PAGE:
November 18, 2021
It had been several years since I last ran the Run the Bridge 10K, the race anchored by crossing back and forth over the Benjamin Franklin Bridge. The COVID-19 pandemic scratched 2020’s in-person event, and in 2019 I was recovering from a leg injury. So, when the opportunity presented itself this year, I went for it. Several years older, but feeling good, and ready to give it a go.
Now, normally a 5K is my sweet spot. Hills, or any type of incline, are not typically part of my South Jersey and treadmill experience. Those who have run the Ben know that that the mild incline you feel crossing in the car seems like Mt. Everest on foot – not to mention a couple of grade changes in the final mile back on the Camden side. Still, I had to know if I had the stuff to compete after the long layoff.
Even more significant is the meaning of the race in my annual workout plan. Since I started running the bridge about 10 years ago, it always represented a "push" for me, a challenge that became a core goal in my yearly regimen. Getting out of my comfort zone and completing the course is a marquee goal and a measure of my success in fighting the aging process. In short, it's a big motivator.
Competing in the bridge run and the inspiration it provides me is a classic illustration of how goal-setting is a driver for healthy living. Whether you are an avid exerciser or just trying to develop a routine, having goals that provide structure and a measure of your progress is the foundation of your fitness journey.
Harvard Medical School says the best approach to sticking with an exercise program is to break up your long-term goals into monthly targets. For example, if your goal is to walk 30 minutes a day, five days a week, start with 10 minutes, three days a week for the first month. Then go to four days in your second month, and add another day in the third month. This gradual approach is much more reasonable and will avoid the frustration and ultimate failure of unrealistic goals. Slow and steady with modest increases is the way to go.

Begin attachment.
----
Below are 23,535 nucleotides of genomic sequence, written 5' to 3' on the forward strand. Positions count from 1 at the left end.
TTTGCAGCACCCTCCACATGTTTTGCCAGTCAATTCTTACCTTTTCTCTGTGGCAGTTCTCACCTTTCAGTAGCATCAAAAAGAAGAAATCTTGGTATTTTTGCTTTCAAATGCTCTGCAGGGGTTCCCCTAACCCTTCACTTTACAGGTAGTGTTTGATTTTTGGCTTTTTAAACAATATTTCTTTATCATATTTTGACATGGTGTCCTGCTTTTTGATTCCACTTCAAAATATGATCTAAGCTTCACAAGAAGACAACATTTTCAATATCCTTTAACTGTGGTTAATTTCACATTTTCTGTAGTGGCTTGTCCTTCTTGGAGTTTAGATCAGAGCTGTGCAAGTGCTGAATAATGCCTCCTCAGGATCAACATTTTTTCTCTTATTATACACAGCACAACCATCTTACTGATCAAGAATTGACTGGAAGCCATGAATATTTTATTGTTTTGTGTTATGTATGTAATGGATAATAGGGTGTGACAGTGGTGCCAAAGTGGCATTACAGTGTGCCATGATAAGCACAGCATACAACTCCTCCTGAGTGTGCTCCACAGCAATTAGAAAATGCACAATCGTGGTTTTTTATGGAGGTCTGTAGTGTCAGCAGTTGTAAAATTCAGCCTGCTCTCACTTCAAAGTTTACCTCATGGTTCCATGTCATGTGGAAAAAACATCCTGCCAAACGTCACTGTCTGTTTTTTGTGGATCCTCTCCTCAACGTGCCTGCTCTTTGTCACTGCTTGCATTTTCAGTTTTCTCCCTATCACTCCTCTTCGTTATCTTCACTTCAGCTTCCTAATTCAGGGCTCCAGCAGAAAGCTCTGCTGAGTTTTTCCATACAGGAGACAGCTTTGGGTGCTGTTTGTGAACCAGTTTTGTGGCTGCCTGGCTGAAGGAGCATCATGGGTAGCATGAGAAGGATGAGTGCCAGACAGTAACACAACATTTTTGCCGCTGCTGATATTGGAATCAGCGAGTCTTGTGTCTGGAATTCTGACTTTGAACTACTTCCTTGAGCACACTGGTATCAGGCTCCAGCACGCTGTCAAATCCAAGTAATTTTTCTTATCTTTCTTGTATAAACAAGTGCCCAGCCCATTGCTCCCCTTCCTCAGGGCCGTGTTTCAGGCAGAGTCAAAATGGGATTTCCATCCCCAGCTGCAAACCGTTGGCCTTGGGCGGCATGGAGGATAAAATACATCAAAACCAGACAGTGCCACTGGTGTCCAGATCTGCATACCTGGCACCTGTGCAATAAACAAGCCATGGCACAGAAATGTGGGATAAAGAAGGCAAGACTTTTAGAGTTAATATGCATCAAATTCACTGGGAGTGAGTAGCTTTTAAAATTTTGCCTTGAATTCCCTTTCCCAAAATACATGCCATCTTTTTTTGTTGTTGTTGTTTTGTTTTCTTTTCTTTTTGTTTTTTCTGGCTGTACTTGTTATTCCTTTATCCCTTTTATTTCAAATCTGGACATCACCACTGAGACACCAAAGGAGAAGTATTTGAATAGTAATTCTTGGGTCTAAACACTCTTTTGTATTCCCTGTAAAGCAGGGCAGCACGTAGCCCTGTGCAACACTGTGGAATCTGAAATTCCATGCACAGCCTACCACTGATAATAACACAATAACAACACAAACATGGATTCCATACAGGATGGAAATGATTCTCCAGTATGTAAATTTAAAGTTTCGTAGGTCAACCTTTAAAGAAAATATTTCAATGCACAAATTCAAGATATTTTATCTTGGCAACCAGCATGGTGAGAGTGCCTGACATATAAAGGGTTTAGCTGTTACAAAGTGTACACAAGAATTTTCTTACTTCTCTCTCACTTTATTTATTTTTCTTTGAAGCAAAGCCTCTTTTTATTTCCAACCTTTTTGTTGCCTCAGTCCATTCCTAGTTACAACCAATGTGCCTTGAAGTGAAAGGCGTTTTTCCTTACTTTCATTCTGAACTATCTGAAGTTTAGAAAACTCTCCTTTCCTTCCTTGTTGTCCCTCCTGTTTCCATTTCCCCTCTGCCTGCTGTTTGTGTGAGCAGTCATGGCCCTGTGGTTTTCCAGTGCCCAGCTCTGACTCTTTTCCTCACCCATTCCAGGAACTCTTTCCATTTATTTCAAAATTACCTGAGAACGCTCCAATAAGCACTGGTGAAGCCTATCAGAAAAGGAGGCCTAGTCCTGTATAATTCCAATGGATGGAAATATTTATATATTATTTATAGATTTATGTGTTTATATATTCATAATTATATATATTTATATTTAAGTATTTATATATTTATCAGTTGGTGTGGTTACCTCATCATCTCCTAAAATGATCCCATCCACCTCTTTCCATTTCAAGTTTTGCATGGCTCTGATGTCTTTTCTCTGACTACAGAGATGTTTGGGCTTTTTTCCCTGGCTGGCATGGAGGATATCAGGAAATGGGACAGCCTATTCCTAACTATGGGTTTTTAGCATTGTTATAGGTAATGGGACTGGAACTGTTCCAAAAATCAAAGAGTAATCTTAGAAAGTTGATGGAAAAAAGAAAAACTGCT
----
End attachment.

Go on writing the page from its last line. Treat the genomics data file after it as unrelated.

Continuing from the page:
The Mayo Clinic emphasizes that exercise doesn't have to be boring, and that fun is a key ingredient to sustainability. The clinic recommends participating in sports or activities that you enjoy, and suggests sampling a variety of exercise opportunities to find what works for you. Volleyball, softball, martial arts, yoga, a health club or a simple walk or jog in the park are among the choices cited. When you do find your niche, Mayo suggests that you write down your goals and record your progress. Your ability to track and see your advancements is a great motivator.
The American Journal of Lifestyle Medicine speaks of applying the SMART criteria of goal specification. Pulled from the business world, it can serve as a great framework for your fitness goals. The acronym stands for Specific, Measurable, Achievable, Realistic and Timed. By using this approach, you will bring discipline to your goal-planning. Combined with activities that you like, SMART goals will give you an organized method that can enhance your outcomes.